Takeaways from the Kafka Talk at AirBnB: the Power of Structured Data and the Myth of “Exactly Once”
The talk was packed. With almost twice as many attendees as there were seats, it was obvious Kafka is gaining serious traction among Bay Area start-ups. Two topics from the talk were especially illuminating from my perspective.
Structure Your Data
In the talk, Jay mentioned LinkedIn’s data pipeline used to be pretty brittle, minor format changes in application code propagating throughout the data pipeline and breaking the Hadoop backend. Since then, they have adopted Avro to keep all of their data structured and well-typed. Today, any code that adds data to their data pipeline goes through a schema check-in followed by a thorough code review.
Like Jay, we strongly believe in always keeping data structured (see our blog entry). Sure, JSON does not have Avro’s schematic rigor, but similarities are much greater than differences. Whether it is Avro, JSON, MessagePack or Protobuf, maintaining structure throughout is essential for creating a robust data pipeline.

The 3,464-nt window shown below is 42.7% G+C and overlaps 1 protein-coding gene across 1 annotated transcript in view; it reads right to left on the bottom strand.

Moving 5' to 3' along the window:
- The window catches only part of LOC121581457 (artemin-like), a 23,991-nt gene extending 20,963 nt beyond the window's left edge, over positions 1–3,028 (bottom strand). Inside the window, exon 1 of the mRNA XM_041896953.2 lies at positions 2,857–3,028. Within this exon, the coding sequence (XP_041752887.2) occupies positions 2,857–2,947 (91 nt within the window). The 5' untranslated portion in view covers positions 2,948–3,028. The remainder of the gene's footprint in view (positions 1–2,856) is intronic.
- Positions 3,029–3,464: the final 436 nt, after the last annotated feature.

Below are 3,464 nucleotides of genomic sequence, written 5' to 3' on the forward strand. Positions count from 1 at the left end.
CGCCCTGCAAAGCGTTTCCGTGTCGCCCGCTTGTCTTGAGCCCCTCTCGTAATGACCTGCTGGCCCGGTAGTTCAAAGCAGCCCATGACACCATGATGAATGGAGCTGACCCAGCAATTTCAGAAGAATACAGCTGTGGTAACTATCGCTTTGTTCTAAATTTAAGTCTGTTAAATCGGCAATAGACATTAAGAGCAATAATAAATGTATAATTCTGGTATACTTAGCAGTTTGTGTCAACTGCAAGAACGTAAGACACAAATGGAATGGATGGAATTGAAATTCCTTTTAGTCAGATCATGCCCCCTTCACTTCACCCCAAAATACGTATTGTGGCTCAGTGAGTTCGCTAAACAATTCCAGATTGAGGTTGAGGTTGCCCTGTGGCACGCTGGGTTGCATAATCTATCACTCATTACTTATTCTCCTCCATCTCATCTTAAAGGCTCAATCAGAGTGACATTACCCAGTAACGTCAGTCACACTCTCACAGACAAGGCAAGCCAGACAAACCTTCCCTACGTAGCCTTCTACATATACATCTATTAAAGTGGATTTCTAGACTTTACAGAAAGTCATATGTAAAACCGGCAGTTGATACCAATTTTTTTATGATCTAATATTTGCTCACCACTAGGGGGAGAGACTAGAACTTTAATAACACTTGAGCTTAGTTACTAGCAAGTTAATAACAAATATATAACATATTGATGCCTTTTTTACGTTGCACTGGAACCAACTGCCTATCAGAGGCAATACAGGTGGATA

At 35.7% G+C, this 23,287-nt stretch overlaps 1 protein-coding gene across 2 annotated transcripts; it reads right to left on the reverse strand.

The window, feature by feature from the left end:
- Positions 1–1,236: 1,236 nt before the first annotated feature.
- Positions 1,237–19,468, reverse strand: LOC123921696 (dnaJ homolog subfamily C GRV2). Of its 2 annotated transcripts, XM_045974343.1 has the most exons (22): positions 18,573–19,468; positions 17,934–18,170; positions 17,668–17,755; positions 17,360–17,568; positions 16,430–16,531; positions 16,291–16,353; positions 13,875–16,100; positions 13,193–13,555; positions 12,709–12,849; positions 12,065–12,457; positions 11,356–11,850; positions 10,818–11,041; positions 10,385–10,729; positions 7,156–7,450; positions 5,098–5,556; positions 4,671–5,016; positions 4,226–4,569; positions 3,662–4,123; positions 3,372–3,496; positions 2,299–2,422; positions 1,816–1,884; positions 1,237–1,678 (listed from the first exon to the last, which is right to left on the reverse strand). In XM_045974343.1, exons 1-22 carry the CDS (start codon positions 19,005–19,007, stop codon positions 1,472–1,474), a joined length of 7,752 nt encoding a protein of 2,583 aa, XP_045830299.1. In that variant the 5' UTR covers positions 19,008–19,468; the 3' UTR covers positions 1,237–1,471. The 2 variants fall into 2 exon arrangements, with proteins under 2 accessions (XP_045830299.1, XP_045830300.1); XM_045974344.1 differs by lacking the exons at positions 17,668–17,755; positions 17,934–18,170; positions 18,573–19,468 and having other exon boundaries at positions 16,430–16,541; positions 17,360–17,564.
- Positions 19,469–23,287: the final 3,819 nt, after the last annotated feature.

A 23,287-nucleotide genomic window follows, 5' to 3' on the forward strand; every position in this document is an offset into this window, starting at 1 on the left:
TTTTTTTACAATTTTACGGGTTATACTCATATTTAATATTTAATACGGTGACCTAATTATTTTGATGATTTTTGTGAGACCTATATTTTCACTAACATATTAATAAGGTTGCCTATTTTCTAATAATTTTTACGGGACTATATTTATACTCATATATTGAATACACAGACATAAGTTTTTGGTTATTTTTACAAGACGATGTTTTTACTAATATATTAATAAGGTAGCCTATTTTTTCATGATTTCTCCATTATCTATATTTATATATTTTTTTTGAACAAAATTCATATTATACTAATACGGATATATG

The Myth of “Exactly Once”
The holy grail of messaging systems is “exactly once”, meaning that every message is always delivered (“at least once”) and never duplicated (“at most once”). And just like any other thing “holy grail”, it’s pretty unrealistic without major drawbacks.
While I cannot remember the exact line, Jay remarked how most systems that boast to have an “exactly once” guarantee come with a dubious footnote that goes something like “it is exactly once as long as consumers do not go down”. He went on to say that while exactly once semantics is not impossible (for example, with two-phase commits), it is not often worth it because it results in reduced performance and availability.
It was refreshing to hear a leading expert in implementation of distributed systems clarify the myth around exactly once semantics. As the original author of the distributed log collector Fluentd, Treasure Data also bears the responsibility of educating people what’s feasible and realistic in the current state of distributed systems.